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Content to Die for


Deadstream is a hilarious parody of the internet's most unwanted: YouTubers.



Feb 2, 2024


Some ‘victims’ in horror are anything but. The trope of establishing a character who is so reprehensible or annoying that they make the audience long for their demise is ever-present in the genre, á la Franklin from Texas Chainsaw Massacre (1974) or Max from I Know What You Did Last Summer (1997). Deadstream runs with this convention as it sets its sights on one of the most irritating archetypes in contemporary internet life: YouTubers.


Written and directed by Vanessa Winter and Joseph Winter, Deadstream follows Shawn Ruddy (Joseph Winter), a disgraced YouTube personality. Desperate to make a comeback, Shawn sets out to live-stream his overnight stay in a haunted house. Shawn's comeback event becomes a fight for his life after he accidentally unleashes a vengeful spirit.


Courtesy of Shudder

Like some of his real-life counterparts, Shawn is the type of YouTuber that seems to live on another planet free of the rules that confine the rest of us. He is fake, self-centered, and loathsome, but somehow successful (or was) despite of these negatives. Winter’s caricature of Shawn nails these attributes so well that the audience would be forgiven for forgetting he is riffing on YouTubers and isn’t one himself. Winter's sell his performance so well that it would not be unexpected if Shawn were to scream “remember to like, subscribe, and tell my beneficiaries what you think in the comments below,” as he is being dragged off to hell.

How Shawn deals with his predicament is uproarious and unsettling. Shawn's obsession to regain his fame makes him oblivious to the dangers threatening his life. The absurdity of this disconnection makes the terrifying moments in the film, which there are many, land with satisfaction; Shawn goes from self-absorbed dipshit to shrieking final girl in the time it take to snap a finger off a dried up corpse. Everytime Shawn barely escapes his doom, he reverts to concerns about his numbers like the whole thing didn't happen.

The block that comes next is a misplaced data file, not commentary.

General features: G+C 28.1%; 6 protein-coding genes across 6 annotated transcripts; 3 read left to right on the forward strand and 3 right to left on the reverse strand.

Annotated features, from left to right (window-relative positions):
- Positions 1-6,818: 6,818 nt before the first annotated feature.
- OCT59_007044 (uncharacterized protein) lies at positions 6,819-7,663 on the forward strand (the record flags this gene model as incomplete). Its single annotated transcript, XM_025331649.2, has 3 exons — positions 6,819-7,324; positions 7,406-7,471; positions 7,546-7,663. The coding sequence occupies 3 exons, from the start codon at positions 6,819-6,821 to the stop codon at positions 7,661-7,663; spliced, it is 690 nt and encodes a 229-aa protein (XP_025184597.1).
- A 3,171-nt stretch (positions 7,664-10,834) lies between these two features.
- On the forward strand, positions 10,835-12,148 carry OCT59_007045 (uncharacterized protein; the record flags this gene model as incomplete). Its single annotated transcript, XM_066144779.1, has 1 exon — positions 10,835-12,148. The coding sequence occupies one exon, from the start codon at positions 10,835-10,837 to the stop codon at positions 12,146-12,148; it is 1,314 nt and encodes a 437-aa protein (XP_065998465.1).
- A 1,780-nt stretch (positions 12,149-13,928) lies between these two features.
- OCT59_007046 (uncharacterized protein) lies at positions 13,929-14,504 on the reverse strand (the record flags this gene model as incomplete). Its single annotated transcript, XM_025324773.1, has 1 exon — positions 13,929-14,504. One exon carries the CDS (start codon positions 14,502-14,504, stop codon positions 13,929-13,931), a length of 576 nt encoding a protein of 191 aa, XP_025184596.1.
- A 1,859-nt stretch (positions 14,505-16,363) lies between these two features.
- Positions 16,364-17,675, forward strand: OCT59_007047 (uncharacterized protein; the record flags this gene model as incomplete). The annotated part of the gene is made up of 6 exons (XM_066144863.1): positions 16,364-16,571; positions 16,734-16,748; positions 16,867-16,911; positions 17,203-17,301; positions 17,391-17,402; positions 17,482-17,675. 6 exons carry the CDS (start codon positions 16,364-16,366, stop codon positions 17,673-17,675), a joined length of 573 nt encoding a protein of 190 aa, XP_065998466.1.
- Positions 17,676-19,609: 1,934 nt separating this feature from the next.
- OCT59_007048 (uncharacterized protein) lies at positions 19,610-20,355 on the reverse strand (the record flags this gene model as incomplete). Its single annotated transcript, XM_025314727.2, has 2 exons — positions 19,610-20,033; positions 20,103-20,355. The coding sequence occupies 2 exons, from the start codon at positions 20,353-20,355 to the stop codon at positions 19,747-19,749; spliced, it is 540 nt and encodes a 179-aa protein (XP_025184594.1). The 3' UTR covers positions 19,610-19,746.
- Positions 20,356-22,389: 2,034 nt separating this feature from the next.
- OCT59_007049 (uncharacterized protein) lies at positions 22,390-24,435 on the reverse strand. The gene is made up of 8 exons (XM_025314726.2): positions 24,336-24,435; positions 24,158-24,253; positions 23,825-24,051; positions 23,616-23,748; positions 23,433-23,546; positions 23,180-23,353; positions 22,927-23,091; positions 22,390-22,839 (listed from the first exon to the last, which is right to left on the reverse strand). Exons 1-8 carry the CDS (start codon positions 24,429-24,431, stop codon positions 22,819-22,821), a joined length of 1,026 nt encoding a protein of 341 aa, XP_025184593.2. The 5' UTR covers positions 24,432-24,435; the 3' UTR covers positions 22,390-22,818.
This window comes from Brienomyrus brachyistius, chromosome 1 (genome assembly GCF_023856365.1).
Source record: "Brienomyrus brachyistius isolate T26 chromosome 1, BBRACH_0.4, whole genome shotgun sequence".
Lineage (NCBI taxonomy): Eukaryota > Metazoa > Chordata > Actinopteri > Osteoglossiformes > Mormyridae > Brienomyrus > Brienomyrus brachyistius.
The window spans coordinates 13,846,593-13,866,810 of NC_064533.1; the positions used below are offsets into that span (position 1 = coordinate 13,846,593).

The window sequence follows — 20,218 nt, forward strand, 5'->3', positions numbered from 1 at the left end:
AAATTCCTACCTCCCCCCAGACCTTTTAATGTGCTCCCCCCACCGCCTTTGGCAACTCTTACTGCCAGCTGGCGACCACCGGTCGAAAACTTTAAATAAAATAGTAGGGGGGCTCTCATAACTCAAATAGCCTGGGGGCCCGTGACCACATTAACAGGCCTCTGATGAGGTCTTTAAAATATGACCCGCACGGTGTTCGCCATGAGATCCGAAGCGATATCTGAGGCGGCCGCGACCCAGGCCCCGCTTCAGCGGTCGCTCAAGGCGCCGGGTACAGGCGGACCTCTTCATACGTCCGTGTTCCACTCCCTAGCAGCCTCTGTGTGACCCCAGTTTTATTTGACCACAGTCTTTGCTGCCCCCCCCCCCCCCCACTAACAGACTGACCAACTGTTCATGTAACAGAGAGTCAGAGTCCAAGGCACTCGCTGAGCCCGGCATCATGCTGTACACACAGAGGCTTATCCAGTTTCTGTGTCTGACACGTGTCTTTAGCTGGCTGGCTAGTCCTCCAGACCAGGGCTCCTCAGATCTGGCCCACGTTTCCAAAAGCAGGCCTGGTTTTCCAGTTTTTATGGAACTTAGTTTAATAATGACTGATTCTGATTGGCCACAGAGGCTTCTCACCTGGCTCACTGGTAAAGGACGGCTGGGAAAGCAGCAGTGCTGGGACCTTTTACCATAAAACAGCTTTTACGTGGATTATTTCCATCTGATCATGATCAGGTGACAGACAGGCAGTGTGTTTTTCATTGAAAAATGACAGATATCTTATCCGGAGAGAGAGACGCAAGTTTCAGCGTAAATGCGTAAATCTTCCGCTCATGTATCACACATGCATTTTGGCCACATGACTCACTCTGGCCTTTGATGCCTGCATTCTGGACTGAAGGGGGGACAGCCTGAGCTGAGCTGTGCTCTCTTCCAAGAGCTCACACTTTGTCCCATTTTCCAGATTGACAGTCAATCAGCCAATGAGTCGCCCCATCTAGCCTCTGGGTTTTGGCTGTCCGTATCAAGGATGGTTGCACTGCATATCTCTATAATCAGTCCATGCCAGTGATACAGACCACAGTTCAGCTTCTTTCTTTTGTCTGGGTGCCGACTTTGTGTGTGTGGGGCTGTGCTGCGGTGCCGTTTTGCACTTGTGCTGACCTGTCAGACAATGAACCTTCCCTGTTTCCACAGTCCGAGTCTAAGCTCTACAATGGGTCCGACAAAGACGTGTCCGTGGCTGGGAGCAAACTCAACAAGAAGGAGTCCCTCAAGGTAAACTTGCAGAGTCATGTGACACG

As with some of his real-world counterparts, there is truly only one thing that matters to Shawn. If no one is watching, liking, or commenting Shawn may as well be dead, so sure, a reanimated corpse trying to eat your face off is scary, but a drop in subscribers is clearly the more existential threat. It is hilarious to watch, but it is also the kind of dissonance that can make a YouTuber think of a Japanese suicide forest as possible content.

Winter’s performance is complemented Deadstream's writing. The tropes about YouTubers are recognizable make the absurdity of the plot plausible, in spite of the supernatural background. Shawn's banter with the forces of evil and the live-stream chat (let's be honest, they are really one in the same) drives the film’s pacing, delivering a constant stream of laughter and thrills. The audience's morbid fascination with watching Shawn, both on screen and in the theater, critiques the interest that drives the internet’s content. It asks whether we truly love these creators as people or if it is all just destructive schadenfreude after all.


Courtesy of Shudder

The setting and other devices help further the immersion. Death Manor, as Shawn dubs the house he investigates, is unsettling enough to make him appear that much more in contrast with reality. The live-stream chat lavishes Shawn with the admiration he seeks, all the while goading him towards his oblivion. The clever use of action cameras (i.e. GoPros which are very popular among the content creation crowd) combines the YouTuber and found footage motifs effortlessly.


This all makes Deadstream is a standout viewing experience, blending the worst of the internet with found footage horror to create a memorable film. The Winters deliver a frightful and hilariously entertaining critique of contemporary social media culture despite it being the first time they have teamed up to direct. Deadstream is an exceptionally strong debut and builds anticipation for what comes next.

Note: A previous version of this review appeared on on 8 Jan 2023.

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